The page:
We cannot get circumscriptive reasoning capability by adding sentences to an axiomatization or by adding an ordinary rule of inference to mathematical logic. This is because the well known systems of mathematical logic have the following monotonicity property. If a sentence q follows from a collection A of sentences and , then q follows from B. In the notation of proof theory: if and , then . Indeed a proof from the premisses A is a sequence of sentences each of which is a either a premiss, an axiom or follows from a subset of the sentences occurring earlier in the proof by one of the rules of inference. Therefore, a proof from A can also serve as a proof from B. The semantic notion of entailment is also monotonic; we say that A entails q (written ) if q is true in all models of A. But if and , then every model of B is also a model of A, which shows that .
Circumscription is a formalized rule of conjecture that can be used along with the rules of inference of first order logic. Predicate circumscription assumes that entities satisfy a given predicate only if they have to on the basis of a collection of facts. Domain circumscription conjectures that the ``known'' entities are all there are. It turns out that domain circumscription, previously called minimal inference, can be subsumed under predicate circumscription.
We will argue using examples that humans use such ``nonmonotonic'' reasoning and that it is required for intelligent behavior. The default case reasoning of many computer programs (Reiter 1980) and the use of THNOT in MICROPLANNER (Sussman, et. al. 1971) programs are also examples of nonmonotonic reasoning, but possibly of a different kind from those discussed in this paper. (Hewitt 1972) gives the basic ideas of the PLANNER approach.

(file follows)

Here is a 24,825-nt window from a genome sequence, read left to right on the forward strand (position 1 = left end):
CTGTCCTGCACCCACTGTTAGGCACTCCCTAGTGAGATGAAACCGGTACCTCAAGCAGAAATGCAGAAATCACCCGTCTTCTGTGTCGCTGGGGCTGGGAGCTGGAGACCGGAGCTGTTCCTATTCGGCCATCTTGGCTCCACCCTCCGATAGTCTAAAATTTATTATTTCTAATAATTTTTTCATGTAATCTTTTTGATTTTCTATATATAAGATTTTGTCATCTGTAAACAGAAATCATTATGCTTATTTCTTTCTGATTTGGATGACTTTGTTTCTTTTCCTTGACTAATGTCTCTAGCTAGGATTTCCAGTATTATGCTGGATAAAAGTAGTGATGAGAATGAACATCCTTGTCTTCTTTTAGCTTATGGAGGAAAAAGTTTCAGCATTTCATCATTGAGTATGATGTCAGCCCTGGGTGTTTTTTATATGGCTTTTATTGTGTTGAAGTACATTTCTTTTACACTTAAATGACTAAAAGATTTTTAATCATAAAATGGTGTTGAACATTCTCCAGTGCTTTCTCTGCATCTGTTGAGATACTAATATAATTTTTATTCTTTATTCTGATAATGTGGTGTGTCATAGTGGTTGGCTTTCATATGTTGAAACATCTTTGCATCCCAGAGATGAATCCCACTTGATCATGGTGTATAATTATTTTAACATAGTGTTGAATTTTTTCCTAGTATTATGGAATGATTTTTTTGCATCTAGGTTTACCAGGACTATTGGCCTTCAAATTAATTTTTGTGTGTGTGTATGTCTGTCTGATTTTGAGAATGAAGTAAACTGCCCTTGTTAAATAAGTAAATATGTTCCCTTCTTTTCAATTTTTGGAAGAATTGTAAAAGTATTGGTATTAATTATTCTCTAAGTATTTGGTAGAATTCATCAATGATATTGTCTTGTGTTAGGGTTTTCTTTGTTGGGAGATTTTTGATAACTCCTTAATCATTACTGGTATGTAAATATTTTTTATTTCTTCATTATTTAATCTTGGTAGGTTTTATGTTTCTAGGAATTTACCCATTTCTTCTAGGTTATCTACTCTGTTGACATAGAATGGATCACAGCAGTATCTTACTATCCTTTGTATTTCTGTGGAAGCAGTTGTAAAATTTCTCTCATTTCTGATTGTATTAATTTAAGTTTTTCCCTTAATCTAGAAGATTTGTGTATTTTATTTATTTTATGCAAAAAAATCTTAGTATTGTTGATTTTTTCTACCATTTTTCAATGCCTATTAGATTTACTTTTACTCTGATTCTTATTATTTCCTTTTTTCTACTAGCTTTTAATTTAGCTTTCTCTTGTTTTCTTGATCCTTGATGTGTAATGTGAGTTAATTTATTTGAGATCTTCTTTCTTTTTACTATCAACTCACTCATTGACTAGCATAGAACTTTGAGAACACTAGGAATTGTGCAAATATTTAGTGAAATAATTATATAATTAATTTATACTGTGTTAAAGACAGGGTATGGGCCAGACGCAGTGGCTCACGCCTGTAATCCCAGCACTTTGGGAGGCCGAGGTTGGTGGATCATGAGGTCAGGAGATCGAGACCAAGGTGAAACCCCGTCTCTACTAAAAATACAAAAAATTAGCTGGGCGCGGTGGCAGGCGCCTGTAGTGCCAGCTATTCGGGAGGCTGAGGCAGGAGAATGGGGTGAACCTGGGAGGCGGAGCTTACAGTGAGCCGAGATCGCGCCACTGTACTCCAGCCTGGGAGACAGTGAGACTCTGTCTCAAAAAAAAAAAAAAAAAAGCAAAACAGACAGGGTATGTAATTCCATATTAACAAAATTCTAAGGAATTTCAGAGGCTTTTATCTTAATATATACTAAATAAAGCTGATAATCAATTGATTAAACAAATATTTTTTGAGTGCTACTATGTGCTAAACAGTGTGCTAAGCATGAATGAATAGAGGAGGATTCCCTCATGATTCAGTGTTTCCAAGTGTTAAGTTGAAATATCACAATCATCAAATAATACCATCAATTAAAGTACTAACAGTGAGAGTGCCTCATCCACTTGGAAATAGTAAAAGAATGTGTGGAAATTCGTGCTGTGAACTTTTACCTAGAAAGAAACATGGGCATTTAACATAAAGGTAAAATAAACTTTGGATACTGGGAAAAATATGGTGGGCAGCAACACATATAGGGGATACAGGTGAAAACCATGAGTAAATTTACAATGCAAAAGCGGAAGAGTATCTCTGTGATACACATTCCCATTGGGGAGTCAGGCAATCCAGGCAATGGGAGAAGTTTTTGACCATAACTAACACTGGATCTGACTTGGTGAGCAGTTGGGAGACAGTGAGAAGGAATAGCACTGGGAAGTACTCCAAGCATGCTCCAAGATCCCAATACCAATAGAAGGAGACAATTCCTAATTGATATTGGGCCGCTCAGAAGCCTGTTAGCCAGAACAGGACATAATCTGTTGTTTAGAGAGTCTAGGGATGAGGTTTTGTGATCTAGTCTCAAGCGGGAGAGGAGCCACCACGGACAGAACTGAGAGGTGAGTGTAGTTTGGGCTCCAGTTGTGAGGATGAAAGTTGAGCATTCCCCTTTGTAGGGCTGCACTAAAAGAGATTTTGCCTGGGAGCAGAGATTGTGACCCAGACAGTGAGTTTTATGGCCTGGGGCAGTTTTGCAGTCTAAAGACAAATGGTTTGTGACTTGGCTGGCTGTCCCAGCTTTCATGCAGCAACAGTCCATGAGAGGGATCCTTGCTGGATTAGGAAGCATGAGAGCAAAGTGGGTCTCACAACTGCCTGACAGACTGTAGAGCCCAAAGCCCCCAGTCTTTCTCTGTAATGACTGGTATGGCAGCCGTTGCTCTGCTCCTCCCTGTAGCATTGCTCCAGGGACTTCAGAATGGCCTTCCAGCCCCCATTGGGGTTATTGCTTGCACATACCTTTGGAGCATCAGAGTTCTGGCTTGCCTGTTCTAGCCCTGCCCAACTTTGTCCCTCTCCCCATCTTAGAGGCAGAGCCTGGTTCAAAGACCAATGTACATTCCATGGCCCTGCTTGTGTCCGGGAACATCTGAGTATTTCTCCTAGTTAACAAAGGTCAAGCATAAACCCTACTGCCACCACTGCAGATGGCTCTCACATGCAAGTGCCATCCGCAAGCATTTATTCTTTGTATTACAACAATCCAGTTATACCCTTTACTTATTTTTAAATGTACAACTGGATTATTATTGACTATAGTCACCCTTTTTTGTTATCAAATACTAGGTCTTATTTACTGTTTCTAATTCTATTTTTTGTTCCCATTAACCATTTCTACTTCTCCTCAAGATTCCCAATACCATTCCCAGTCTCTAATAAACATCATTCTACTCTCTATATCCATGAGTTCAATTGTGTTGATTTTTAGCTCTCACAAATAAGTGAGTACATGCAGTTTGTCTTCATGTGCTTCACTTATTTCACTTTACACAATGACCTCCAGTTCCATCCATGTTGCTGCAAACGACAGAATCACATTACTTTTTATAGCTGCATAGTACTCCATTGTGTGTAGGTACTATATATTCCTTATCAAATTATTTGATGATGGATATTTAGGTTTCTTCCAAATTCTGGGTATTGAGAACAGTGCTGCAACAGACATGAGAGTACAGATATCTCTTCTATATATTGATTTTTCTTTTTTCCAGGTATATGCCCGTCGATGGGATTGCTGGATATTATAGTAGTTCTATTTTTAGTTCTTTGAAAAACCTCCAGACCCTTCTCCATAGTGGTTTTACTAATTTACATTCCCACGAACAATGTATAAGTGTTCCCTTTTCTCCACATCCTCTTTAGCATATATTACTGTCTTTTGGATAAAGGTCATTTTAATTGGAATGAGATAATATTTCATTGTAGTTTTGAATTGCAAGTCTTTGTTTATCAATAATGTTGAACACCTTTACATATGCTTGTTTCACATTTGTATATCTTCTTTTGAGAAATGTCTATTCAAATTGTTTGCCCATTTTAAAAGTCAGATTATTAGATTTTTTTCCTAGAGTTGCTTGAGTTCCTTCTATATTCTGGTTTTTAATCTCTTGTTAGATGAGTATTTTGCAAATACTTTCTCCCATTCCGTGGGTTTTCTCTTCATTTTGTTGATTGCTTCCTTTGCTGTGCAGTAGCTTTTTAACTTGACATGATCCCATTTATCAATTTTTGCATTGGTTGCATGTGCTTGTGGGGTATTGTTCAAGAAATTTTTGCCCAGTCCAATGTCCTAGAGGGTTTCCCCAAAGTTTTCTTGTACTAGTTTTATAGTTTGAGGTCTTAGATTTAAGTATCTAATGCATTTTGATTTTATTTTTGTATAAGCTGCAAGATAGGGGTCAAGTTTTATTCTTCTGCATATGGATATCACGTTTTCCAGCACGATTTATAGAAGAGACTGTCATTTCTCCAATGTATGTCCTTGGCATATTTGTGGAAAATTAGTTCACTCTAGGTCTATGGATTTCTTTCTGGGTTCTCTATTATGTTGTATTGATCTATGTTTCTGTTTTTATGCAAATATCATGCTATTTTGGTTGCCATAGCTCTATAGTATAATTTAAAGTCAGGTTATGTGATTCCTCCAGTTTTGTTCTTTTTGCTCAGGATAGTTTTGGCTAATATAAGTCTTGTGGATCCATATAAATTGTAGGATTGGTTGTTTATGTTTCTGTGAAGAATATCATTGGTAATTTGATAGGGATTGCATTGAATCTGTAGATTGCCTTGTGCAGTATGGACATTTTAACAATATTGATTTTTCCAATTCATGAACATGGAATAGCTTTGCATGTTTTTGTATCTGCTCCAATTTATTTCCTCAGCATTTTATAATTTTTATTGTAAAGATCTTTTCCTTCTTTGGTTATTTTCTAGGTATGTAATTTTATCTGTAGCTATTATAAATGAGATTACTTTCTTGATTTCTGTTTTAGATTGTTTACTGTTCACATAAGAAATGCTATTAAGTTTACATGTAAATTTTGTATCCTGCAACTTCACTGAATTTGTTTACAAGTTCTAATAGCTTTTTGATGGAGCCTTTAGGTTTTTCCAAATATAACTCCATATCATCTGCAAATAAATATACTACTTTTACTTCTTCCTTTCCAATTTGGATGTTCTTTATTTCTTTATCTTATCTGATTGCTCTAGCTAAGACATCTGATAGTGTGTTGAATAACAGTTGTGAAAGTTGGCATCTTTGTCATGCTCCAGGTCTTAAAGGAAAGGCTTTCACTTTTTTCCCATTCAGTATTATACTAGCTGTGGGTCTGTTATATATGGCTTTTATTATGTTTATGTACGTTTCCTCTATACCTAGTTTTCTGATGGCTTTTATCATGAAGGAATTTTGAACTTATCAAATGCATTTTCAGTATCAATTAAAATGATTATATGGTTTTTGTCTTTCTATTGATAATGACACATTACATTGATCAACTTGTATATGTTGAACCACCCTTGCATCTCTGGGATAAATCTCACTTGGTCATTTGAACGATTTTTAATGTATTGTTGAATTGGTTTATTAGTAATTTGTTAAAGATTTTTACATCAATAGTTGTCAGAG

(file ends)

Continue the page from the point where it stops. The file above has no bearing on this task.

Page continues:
The result of applying circumscription to a collection A of facts is a sentence schema that asserts that the only tuples satisfying a predicate P(x, ... ,z) are those whose doing so follows from the sentences of A. Since adding more sentences to A might make P applicable to more tuples, circumscription is not monotonic. Conclusions derived from circumscription are conjectures that A includes all the relevant facts and that the objects whose existence follows from A are all the relevant objects.
A heuristic program might use circumscription in various ways. Suppose it circumscribes some facts and makes a plan on the basis of the conclusions reached. It might immediately carry out the plan, or be more cautious and look for additional facts that might require modifying it.
Before introducing the formalism, we informally discuss a well known problem whose solution seems to involve such nonmonotonic reasoning.